Podiatrist Dr. Neil Feldman joins us as a guest author of a multi-part series that walks us through the complicated history between running and shoes, and tips for how to keep our feet healthy for life. Dr. Feldman performed surgery on Topo founder Tony Post a couple of months ago after Tony ignored his symptoms for decades too long. Tony has offered himself up as a cautionary tale for other runners so they don’t find themselves in his shoes — of course, only figuratively speaking.
It was the best of toes, it was the worst of toes; it was the age of high tops, it was the age of flip flops; it was the epoch of heels, it was the epoch of pointed toes; it was the season of shod, it was the season of support; it was the spring of motion control, it was the winter of heel posts; we had everything on us, we had nothing on us; we were all going to run a marathon, we were all going direct the other way...
In this cautionary tale series of toes and woes, we set out to understand just how we came to be here, and where we go.
While the original shoes were mere foot coverings, by the 15th century pointed toes and heels were added. During the 16th and 17th centuries, the fashion of the shoe and height of the heel became status symbols. Modern shoes with a sewn-on sole were developed around 1700 and not until shortly after 1800 was there any distinction between left and right. The industrial revolution then brought on the advances that we see today in mass shoe manufacturing.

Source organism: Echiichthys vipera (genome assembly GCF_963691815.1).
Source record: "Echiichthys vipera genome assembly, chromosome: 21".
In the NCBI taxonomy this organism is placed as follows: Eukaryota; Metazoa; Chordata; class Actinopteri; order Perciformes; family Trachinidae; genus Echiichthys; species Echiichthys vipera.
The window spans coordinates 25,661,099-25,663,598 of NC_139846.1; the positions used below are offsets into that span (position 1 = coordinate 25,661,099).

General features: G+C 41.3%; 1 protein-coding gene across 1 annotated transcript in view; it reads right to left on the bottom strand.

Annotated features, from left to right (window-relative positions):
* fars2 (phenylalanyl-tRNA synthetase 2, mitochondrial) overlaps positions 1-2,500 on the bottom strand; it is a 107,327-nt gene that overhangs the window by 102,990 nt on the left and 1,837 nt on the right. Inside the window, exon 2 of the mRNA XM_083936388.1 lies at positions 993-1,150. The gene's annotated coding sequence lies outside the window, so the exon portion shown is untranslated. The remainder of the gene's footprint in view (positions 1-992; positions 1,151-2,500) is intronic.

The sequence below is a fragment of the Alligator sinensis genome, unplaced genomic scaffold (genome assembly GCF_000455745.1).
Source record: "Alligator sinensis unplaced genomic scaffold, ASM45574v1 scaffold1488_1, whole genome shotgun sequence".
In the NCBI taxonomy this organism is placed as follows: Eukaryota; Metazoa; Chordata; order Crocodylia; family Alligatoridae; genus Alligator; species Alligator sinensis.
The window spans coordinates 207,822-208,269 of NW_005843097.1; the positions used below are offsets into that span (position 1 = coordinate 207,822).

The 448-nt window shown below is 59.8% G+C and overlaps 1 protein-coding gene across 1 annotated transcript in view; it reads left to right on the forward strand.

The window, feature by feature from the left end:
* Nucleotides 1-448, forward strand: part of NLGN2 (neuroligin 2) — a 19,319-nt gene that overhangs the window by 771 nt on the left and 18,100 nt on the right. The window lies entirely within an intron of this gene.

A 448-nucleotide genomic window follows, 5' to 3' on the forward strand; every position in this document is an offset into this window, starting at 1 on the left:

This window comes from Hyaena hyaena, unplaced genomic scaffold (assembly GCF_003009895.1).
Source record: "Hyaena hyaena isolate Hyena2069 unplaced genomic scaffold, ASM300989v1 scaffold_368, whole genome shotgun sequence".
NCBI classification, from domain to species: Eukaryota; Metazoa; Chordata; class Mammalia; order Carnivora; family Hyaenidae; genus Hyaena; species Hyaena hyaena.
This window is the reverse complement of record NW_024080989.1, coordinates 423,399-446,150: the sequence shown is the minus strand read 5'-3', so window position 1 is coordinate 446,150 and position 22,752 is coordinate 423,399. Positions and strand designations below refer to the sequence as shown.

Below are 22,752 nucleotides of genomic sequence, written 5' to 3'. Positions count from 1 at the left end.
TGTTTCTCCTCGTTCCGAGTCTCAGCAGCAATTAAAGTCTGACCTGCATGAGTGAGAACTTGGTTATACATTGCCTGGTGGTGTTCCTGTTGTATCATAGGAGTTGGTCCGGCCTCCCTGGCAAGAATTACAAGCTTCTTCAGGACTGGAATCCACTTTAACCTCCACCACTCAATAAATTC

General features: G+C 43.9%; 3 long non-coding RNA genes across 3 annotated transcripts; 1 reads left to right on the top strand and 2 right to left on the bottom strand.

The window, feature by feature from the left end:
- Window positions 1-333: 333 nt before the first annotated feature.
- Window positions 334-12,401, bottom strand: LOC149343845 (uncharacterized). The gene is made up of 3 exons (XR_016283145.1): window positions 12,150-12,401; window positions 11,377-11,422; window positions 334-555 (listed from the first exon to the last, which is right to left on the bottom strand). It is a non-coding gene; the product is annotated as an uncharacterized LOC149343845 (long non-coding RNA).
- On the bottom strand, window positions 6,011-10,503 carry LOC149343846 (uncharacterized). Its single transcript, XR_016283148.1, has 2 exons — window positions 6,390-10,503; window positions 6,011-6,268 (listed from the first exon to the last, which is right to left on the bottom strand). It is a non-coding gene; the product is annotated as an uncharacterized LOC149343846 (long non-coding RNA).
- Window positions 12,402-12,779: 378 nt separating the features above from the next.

As with any cautionary tale, let us not forget to ask the questions that must be asked, but are often ignored in the name of enterprise: are shoes good for our feet – or in keeping with the pun – are shoes good for our toes?
I’ve had the pleasure of knowing Tony Post, founder and CEO of Topo Athletic, for the last 5 years. As Tony shared his personal story with me, I realized that his is a cautionary tale that led to something greater.
As a college runner in the late ‘70s, Tony lived in track shoes. Running around and around in a counterclockwise direction for miles and miles resulted in two feet with toes tapered in the shape of his track spikes. Worse yet, the imbalance of repetitively placing more force through one foot (the outer foot on the track – right foot) lead to an imbalance between his two, now misshapen feet.